This young woman had a 4 month old baby girl at home. She came back from maternity leave and went straight into her general surgery rotations. Her medical school was in the habit of "farming out" students to community groups across the metro area (and even the country) for their clinical rotations. The two surgeons she rotated with were geographically close, but had a reputation for inappropriate behavior.

"K", as I will refer to her, had an initial interest in surgery, but she was fully cured of that in the process of her rotation. Apart from being bad-tempered and complaining vocally about having to have med students at all, these surgeons were apparently openly misogynistic. They reduced one female med student to tears by verbal abuse, got cited for making "inappropriate remarks" to another, and told "K" directly that the only way they would ever hire a woman was if she had a hysterectomy.

The last incident really burned me, but I was more appalled by the way "K" told me about it, almost like she was waiting for me to chuckle or at least smile.

"Are you serious? They said that to you?"

"Well, these guys are pretty old school."

"Old school, nothing! That's an extremely offensive remark!"

I had that bewildered sense of reacting very strongly to something that appeared to have no effect on someone that I would consider more or less a peer, based on age and being the mother of a small child. I explained that you can't change individuals, but that she should not take that comment as something either acceptable or amusing. I also thoroughly derided her medical school for allowing students to be with these physicians (apparently, options are rather on the slim side). Despite having quite strong opinions about many and varied things, I actually do not "soap box" very often. This, however, did ignite a spark. The term "flipped out" sums it up nicely.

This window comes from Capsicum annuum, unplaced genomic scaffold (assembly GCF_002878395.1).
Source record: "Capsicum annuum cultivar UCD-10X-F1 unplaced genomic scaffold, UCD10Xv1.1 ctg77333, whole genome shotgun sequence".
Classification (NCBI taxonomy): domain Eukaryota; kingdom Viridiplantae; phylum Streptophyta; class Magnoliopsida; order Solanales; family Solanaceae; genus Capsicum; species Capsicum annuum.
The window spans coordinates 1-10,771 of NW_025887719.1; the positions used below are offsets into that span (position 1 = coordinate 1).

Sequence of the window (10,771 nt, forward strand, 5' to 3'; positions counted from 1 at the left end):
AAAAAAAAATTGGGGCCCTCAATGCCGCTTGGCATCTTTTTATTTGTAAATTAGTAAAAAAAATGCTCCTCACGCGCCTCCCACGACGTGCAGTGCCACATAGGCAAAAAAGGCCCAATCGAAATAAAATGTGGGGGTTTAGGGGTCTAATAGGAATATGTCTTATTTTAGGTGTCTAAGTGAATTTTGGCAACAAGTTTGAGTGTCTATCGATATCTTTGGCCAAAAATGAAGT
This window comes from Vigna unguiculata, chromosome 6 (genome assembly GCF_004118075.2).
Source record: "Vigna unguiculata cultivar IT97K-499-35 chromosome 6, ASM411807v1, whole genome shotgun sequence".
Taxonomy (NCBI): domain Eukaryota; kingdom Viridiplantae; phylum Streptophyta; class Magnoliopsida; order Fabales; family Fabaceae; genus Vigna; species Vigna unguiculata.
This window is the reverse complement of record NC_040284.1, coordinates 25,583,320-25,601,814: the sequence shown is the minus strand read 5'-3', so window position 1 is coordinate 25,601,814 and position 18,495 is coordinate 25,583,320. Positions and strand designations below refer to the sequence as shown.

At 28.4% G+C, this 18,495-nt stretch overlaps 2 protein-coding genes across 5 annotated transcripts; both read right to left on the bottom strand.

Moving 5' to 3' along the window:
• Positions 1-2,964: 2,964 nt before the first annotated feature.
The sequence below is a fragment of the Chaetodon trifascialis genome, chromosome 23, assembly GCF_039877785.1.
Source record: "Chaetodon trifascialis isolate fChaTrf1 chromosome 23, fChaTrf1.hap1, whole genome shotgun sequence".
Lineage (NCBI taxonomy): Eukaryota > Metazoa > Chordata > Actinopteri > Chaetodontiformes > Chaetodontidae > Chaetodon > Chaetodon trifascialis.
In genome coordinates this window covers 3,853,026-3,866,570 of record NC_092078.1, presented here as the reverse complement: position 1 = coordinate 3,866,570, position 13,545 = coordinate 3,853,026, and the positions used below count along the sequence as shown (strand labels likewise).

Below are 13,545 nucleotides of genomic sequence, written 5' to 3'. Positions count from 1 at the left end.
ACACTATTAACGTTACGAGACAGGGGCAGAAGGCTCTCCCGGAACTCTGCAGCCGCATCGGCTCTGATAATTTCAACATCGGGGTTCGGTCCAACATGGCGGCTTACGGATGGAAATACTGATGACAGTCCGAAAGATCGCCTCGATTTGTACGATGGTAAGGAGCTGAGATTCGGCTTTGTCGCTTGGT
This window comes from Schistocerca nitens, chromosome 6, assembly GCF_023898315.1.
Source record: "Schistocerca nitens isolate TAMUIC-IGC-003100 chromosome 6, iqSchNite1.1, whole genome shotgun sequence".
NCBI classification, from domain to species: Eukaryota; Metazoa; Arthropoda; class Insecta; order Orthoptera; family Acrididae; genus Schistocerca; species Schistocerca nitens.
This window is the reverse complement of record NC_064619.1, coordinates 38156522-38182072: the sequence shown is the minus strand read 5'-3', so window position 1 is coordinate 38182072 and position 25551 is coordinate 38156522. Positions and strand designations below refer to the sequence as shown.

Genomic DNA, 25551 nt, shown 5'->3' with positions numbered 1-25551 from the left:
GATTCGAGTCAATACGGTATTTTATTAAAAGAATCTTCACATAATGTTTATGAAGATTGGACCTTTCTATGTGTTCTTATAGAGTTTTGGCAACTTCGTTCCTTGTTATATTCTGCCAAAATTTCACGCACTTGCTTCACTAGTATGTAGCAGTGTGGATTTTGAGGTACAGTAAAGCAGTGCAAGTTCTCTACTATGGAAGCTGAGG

I couldn't help but wonder if it was her upbringing or just a lack of social aptitude that made her fail to realize the abhorrent nature of that comment (and, yes, I am intentionally leaving out the option that I was just plain over-reacting).

I also couldn't help waxing philosophical about the whole incident. Obviously, this blog is built around the notion that mothers in medicine are worthy and capable members of the medical field. We are also, frankly, necessary to the system. If every "mother in medicine" were to disappear from the profession, and if only those women who were indeed sans uterus were allowed to practice, what then? Not so great for aging baby boomers, that's for darn sure.

This student was convinced that surgery was not an option for her - and maybe it wasn't her path for other reasons - but these horrid surgeons certainly made it clear that she wasn't a candidate based on who she was. "Of course you can be a surgeon!" I explained to her that my sister-in-law is a practicing general surgeon, and has had two girls and plans to have more. I also pointed out that 3 of the 6 general surgeons at my hospital were women, all of whom had small kids. That being the case, I had already melded her mind towards the utterly cool and completely irresistible field of pathology, so I believe it's unlikely she will do anything else (path props).